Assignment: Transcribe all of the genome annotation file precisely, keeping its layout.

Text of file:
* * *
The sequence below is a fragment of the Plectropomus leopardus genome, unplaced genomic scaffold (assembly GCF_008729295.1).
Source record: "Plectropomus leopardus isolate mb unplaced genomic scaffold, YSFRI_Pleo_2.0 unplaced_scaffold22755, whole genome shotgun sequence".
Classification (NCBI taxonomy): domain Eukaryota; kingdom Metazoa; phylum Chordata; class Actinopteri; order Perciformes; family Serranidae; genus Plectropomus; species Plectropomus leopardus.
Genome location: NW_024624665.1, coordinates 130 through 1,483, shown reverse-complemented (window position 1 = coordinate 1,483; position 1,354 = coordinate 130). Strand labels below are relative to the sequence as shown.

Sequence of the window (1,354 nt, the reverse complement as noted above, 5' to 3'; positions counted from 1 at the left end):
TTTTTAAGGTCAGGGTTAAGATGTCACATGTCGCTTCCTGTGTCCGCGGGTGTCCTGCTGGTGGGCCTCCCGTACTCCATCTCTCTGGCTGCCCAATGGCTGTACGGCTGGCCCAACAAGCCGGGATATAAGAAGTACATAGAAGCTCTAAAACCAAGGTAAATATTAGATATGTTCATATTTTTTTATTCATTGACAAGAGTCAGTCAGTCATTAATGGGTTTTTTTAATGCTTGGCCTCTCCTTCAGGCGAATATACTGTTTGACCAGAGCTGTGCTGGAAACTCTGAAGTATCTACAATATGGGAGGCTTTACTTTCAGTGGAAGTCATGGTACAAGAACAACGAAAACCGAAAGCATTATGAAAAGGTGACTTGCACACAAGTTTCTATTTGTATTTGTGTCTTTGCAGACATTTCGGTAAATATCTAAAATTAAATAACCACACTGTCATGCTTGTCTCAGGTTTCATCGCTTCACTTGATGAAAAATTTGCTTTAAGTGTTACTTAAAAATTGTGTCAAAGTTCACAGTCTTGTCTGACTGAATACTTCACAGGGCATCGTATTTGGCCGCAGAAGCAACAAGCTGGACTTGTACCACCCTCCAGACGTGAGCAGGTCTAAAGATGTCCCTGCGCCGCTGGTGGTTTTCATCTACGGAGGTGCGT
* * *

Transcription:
The sequence below is a fragment of the Plectropomus leopardus genome, unplaced genomic scaffold (assembly GCF_008729295.1).
Source record: "Plectropomus leopardus isolate mb unplaced genomic scaffold, YSFRI_Pleo_2.0 unplaced_scaffold22755, whole genome shotgun sequence".
Classification (NCBI taxonomy): domain Eukaryota; kingdom Metazoa; phylum Chordata; class Actinopteri; order Perciformes; family Serranidae; genus Plectropomus; species Plectropomus leopardus.
Genome location: NW_024624665.1, coordinates 130 through 1,483, shown reverse-complemented (window position 1 = coordinate 1,483; position 1,354 = coordinate 130). Strand labels below are relative to the sequence as shown.

Sequence of the window (1,354 nt, the reverse complement as noted above, 5' to 3'; positions counted from 1 at the left end):
TTTTTAAGGTCAGGGTTAAGATGTCACATGTCGCTTCCTGTGTCCGCGGGTGTCCTGCTGGTGGGCCTCCCGTACTCCATCTCTCTGGCTGCCCAATGGCTGTACGGCTGGCCCAACAAGCCGGGATATAAGAAGTACATAGAAGCTCTAAAACCAAGGTAAATATTAGATATGTTCATATTTTTTTATTCATTGACAAGAGTCAGTCAGTCATTAATGGGTTTTTTTAATGCTTGGCCTCTCCTTCAGGCGAATATACTGTTTGACCAGAGCTGTGCTGGAAACTCTGAAGTATCTACAATATGGGAGGCTTTACTTTCAGTGGAAGTCATGGTACAAGAACAACGAAAACCGAAAGCATTATGAAAAGGTGACTTGCACACAAGTTTCTATTTGTATTTGTGTCTTTGCAGACATTTCGGTAAATATCTAAAATTAAATAACCACACTGTCATGCTTGTCTCAGGTTTCATCGCTTCACTTGATGAAAAATTTGCTTTAAGTGTTACTTAAAAATTGTGTCAAAGTTCACAGTCTTGTCTGACTGAATACTTCACAGGGCATCGTATTTGGCCGCAGAAGCAACAAGCTGGACTTGTACCACCCTCCAGACGTGAGCAGGTCTAAAGATGTCCCTGCGCCGCTGGTGGTTTTCATCTACGGAGGTGCGT